Katie Tims: Seeking Solutions to Maine’s Food Waste Challenges
This third-year biology major is helping businesses find sustainable food waste solutions
Why were you interested in Food Waste and/or Sustainable Solutions?
My time at the university has been shaped by my major, biology with a pre-med concentration, and my participation in the Honors program, both of which have helped me explore my many interests in a breadth of academic and cultural settings. I had the opportunity to take an Honors Tutorial course focused on Maine’s agricultural industry and its surrounding socioeconomic system that really helped foster my interest in food systems and direct my personal goals toward a future career in sustainability in environmental and human health. Born and raised in Maine, I understand how important of a discussion ‘food security’ can be and this research project posed an opportunity to better understand and help solve the problems our culture faces in relation to food waste.
How did you get involved in the Mitchell Center Food Waste grant project?
After first hearing about this experience when it was posted by an Honors Associate, I immediately applied. I had kept my eye out for a new way to be involved on campus, mostly interested in research, and this opportunity seemed like it was exactly what I had been looking for. After submitting my resume, I had a lovely interview with Susanne and was happy to very quickly become part of the team.
What do you feel are the most important academic or personal skills that you bring to your Mitchell Center multidisciplinary student research team?
I think that each member of the team brings a strong drive to gather as much information as we can and yield a project that has potentially far-reaching impacts for the state, but we all bring different ideas, prior backgrounds, and interpersonal skills to the table. I think I best contribute my passion for sustainability, collaboration skills, and my commitment to the team and the success of our project. I enjoy engaging with all types of people and evoking productive discussion, and have had the chance to do that while learning more about our multifaceted food system and the challenges that people face in the context of food waste.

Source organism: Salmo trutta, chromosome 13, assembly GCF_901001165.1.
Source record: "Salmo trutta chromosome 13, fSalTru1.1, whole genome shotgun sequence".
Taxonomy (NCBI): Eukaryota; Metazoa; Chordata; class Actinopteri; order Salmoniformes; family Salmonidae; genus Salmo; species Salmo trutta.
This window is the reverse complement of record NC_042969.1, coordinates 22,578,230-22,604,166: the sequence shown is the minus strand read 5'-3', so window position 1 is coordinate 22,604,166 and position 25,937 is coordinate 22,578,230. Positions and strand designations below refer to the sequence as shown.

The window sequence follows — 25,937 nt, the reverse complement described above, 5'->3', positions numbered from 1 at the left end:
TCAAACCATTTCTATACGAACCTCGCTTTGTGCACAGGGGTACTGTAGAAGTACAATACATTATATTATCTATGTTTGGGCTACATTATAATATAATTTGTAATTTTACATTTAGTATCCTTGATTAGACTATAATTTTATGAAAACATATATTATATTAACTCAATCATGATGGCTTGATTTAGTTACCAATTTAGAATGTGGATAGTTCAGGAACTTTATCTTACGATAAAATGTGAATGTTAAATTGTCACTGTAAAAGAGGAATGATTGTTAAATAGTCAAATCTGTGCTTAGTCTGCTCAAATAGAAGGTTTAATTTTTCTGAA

What are the most important things that you have learned mid-way through your participation on this Mitchell Center project?
I have learned that I love being a part of a team of driven individuals, passionate about the same potential possibilities of all of our hard work. Participation on this project has given me incredible experiences around the process involved in understanding problems such as these and how to engage in new measures to help solve them. I have learned how hard it is to engage in the diverse working world and how important each individual conversation with the players involved can be.
What are your personal goals with completion of the Mitchell Center Food Waste project this spring? What do you hope to accomplish?
I have personal goals of staying involved with sustainability in my future communities in whatever way I can. No matter what we accomplish, I am most excited to see all of the impacts of this project. I am so lucky to have been given the opportunity to work with Susanne, Stephanie, Peter, and all of those who have played a role in our work and I am so appreciative of every experience it has given me so far.
How do you like to spend your free time/down time?
I am happiest when I can spend time in the New England outdoors, whether that might entail winter ski trips to Sugarloaf or hiking in the summertime. I am an avid skier, trail runner, and am on my way to finishing hiking all of the forty-eight peaks over 4,000 feet in the New Hampshire White Mountains.